A new study by the Annals of Internal Medicine is making headlines among public health officials for challenging dietary guidelines that Americans have grown accustomed to. Its findings counter the widely published claims that consumption of red meat is linked to cancer and heart disease with the study concluding that those claims are not backed by strong scientific evidence.

The study done by a top internal medicine journal published by the American College of Physicians found that health benefits of eating less red meat are small and can only be seen in large groups surveyed and not in the individual. The group of scientists that contributed to the work of the study say that looking at groups of people is a weak form of evidence and individuals will not be able to make informed decisions about what their consumption of red meat will lead to down the road.

Senior business administration and global supply chain management major Michael Davis says that four out of the seven days of the week, meat appears in his diet. He regularly eats bacon, egg and cheese and sausage, egg and cheese sandwiches for breakfast and dines once a week at Texas Roadhouse for his personal favorite dish, steak tips. Davis said that he has thought about the health implications of his consumption but doesn’t think he could switch to a popular vegan or vegetarian diet. “I can’t do it for the whole year unless there is a protein substitute like the Impossible Burger,” he said.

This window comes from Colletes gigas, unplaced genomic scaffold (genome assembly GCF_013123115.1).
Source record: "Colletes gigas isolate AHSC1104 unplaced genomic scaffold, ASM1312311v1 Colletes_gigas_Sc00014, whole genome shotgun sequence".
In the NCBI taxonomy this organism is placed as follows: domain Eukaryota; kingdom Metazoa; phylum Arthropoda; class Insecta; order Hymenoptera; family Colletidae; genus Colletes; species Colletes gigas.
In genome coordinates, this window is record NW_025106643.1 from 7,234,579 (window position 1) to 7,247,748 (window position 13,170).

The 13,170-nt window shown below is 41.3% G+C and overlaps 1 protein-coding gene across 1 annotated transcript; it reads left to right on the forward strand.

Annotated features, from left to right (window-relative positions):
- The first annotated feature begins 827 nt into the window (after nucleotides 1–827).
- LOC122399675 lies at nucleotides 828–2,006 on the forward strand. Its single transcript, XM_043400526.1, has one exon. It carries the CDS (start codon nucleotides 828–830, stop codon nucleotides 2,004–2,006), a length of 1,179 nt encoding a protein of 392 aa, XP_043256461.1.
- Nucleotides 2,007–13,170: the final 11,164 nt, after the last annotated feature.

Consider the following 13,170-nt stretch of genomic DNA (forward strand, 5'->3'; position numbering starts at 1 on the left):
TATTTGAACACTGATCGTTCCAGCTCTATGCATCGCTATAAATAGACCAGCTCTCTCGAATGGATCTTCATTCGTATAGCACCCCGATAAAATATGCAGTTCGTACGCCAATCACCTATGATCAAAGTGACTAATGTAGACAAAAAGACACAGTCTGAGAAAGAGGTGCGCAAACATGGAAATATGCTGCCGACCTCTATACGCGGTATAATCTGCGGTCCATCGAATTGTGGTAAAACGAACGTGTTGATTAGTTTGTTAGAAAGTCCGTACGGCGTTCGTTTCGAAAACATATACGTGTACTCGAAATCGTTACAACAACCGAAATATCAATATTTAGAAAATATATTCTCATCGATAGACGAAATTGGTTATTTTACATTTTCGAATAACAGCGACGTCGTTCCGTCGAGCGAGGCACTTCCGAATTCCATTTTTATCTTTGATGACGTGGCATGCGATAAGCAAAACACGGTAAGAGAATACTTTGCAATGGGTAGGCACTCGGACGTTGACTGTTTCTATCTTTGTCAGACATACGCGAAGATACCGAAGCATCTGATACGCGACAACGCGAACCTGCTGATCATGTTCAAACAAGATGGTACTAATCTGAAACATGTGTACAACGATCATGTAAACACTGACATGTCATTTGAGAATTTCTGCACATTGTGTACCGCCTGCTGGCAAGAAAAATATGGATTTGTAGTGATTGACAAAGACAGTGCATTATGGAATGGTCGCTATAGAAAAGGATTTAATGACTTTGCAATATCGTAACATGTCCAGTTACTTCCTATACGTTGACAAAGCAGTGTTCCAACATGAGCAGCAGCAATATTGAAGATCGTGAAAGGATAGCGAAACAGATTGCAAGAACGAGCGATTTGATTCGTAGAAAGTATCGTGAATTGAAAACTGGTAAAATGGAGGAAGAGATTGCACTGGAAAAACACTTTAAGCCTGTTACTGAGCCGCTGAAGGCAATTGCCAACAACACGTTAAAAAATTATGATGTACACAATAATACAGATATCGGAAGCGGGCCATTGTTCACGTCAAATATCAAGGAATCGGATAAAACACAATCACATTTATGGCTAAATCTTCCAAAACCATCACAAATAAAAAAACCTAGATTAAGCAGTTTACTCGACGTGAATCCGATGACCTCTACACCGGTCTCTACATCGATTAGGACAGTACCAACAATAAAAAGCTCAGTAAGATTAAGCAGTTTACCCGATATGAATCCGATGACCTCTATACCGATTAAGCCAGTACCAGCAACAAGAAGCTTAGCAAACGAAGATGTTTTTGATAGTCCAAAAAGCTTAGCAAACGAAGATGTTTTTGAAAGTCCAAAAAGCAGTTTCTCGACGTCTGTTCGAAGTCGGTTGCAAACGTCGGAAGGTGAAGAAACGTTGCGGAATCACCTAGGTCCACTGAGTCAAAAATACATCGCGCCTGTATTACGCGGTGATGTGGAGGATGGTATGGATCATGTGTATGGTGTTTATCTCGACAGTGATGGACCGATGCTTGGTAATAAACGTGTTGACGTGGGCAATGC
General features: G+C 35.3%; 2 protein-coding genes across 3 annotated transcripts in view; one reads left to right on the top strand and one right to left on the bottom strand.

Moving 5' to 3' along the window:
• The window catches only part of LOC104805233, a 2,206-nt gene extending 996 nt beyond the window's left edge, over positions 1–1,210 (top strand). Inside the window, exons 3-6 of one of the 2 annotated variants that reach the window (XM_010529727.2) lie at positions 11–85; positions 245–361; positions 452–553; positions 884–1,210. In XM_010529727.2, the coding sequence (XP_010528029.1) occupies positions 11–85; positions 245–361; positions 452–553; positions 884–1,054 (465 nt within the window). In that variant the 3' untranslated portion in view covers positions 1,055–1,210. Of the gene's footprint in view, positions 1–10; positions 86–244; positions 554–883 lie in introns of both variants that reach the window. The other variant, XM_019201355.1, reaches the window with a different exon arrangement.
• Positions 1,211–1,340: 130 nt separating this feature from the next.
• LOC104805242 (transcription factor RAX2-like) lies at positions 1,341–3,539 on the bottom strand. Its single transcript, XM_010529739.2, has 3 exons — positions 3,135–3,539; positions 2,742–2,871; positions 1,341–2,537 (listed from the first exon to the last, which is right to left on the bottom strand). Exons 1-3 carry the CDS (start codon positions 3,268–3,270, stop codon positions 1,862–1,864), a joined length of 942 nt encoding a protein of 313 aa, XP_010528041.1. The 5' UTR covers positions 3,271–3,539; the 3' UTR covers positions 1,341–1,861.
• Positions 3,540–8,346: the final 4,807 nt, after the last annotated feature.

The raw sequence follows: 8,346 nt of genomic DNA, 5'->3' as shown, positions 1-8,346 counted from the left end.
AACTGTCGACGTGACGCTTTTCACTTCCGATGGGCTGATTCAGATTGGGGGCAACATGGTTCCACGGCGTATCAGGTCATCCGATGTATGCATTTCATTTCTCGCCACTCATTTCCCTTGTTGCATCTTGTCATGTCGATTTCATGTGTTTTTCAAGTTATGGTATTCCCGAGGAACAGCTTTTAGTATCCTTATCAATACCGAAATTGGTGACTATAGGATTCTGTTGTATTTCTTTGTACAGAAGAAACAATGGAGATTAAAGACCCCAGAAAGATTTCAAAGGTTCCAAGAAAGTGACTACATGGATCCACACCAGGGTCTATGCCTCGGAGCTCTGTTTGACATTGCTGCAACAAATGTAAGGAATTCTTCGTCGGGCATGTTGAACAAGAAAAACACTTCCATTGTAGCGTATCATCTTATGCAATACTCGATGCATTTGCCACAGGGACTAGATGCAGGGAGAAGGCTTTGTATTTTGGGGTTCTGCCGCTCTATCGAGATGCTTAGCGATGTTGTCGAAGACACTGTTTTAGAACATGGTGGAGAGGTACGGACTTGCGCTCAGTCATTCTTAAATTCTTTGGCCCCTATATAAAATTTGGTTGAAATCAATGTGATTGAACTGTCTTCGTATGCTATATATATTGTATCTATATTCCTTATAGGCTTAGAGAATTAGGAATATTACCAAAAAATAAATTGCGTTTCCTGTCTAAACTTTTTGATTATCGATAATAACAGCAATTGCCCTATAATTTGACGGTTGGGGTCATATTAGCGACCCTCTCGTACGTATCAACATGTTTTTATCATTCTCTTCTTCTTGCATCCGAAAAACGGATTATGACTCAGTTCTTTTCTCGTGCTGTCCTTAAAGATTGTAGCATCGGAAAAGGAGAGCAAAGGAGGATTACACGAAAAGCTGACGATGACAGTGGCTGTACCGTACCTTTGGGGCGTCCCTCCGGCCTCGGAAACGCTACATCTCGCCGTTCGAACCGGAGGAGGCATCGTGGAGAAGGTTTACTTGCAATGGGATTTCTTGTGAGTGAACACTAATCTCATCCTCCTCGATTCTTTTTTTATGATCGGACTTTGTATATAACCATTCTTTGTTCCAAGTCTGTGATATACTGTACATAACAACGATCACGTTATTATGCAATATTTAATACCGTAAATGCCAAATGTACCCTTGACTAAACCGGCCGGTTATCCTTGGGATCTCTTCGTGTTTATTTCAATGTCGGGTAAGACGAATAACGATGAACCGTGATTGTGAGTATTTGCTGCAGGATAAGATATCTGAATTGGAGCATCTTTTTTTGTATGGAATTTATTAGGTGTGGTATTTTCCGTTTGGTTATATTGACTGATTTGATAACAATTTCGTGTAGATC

The New York Times reported that one of the studies analyzed for the AIM study, “asked why people like red meat, and whether they were interested in eating less to improve their health.” Conclusions found for this were weak with researchers concluding “omnivores are attached to meat and are unwilling to change this behavior when faced with potentially undesirable health effects.”

Senior environmental planning and management major Dyllon Edwards says red meat is a frequent component of his diet but he doesn’t seem convinced by the Impossible Burger and meat alternatives. “They’ve been feeding us impossible meat for the last 20 years,” he said and remarked that genetically modified organisms are becoming a part of common foods more and more.

Gina Kolata writes for the New York Times, “The prospect of a renewed appetite for red meat also runs counter to two other important trends: a growing awareness of the environmental degradation caused by livestock production, and longstanding concern about the welfare of animals employed in industrial farming.”

Vegan activists are petitioning more for plant-based diets with claims that the consumption of animals is speeding up climate change. The U.S. Environmental Protection Agency has reported that animal agriculture is globally the largest source of methane emissions and methane is more than 25 times as effective as carbon dioxide at trapping heat in our atmosphere.

Edwards disagrees. “I don’t think that our meat consumption is what messes up the environment,” he said. “I think there are other components of the agricultural systems that are more detrimental than meat consumption.”

The findings of the study have been met with criticism by the American Heart Association and the American Cancer Society as well as other public health institutions for what they call “conclusions that harm the credibility of nutrition science and erode public trust in scientific research.”

Guidelines on the American Heart Association website recommend meat substitutes like beans, peas and tofu for entree dishes. The American Cancer Society reports diets that are rich in vegetables, poultry, fruit and fish can be linked to lower breast cancer rates in some studies. The study from AIM said the evidence from these guidelines was low to very low.

Despite these criticisms, the results have started a conversation about how dietary guidelines are established and what can best guide consumers in their food choices.

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